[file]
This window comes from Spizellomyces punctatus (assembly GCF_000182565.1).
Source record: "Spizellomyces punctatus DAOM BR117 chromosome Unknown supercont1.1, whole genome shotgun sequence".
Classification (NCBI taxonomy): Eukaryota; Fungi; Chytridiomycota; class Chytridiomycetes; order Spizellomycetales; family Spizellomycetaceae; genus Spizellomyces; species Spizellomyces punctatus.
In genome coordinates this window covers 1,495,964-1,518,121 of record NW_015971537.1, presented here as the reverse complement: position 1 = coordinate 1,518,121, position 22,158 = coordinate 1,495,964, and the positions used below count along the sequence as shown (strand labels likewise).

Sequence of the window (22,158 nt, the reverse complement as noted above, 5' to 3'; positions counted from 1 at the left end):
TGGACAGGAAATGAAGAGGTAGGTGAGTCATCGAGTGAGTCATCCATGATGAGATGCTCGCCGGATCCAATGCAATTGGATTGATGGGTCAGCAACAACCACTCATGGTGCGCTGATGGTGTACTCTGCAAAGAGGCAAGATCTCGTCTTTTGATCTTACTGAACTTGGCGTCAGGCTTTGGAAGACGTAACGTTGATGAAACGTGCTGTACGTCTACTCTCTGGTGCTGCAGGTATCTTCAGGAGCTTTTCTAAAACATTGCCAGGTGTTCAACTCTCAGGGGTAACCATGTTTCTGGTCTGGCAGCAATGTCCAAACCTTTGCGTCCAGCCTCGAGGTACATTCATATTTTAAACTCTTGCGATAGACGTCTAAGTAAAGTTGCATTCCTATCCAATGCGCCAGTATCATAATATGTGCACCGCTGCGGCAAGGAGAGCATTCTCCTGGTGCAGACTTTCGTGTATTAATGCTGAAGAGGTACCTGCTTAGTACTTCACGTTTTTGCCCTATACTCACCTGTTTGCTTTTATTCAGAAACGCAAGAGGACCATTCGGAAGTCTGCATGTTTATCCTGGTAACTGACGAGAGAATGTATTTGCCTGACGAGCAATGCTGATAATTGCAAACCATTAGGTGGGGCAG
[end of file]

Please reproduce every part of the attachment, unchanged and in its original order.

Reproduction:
This window comes from Spizellomyces punctatus (assembly GCF_000182565.1).
Source record: "Spizellomyces punctatus DAOM BR117 chromosome Unknown supercont1.1, whole genome shotgun sequence".
Classification (NCBI taxonomy): Eukaryota; Fungi; Chytridiomycota; class Chytridiomycetes; order Spizellomycetales; family Spizellomycetaceae; genus Spizellomyces; species Spizellomyces punctatus.
In genome coordinates this window covers 1,495,964-1,518,121 of record NW_015971537.1, presented here as the reverse complement: position 1 = coordinate 1,518,121, position 22,158 = coordinate 1,495,964, and the positions used below count along the sequence as shown (strand labels likewise).

Sequence of the window (22,158 nt, the reverse complement as noted above, 5' to 3'; positions counted from 1 at the left end):
TGGACAGGAAATGAAGAGGTAGGTGAGTCATCGAGTGAGTCATCCATGATGAGATGCTCGCCGGATCCAATGCAATTGGATTGATGGGTCAGCAACAACCACTCATGGTGCGCTGATGGTGTACTCTGCAAAGAGGCAAGATCTCGTCTTTTGATCTTACTGAACTTGGCGTCAGGCTTTGGAAGACGTAACGTTGATGAAACGTGCTGTACGTCTACTCTCTGGTGCTGCAGGTATCTTCAGGAGCTTTTCTAAAACATTGCCAGGTGTTCAACTCTCAGGGGTAACCATGTTTCTGGTCTGGCAGCAATGTCCAAACCTTTGCGTCCAGCCTCGAGGTACATTCATATTTTAAACTCTTGCGATAGACGTCTAAGTAAAGTTGCATTCCTATCCAATGCGCCAGTATCATAATATGTGCACCGCTGCGGCAAGGAGAGCATTCTCCTGGTGCAGACTTTCGTGTATTAATGCTGAAGAGGTACCTGCTTAGTACTTCACGTTTTTGCCCTATACTCACCTGTTTGCTTTTATTCAGAAACGCAAGAGGACCATTCGGAAGTCTGCATGTTTATCCTGGTAACTGACGAGAGAATGTATTTGCCTGACGAGCAATGCTGATAATTGCAAACCATTAGGTGGGGCAG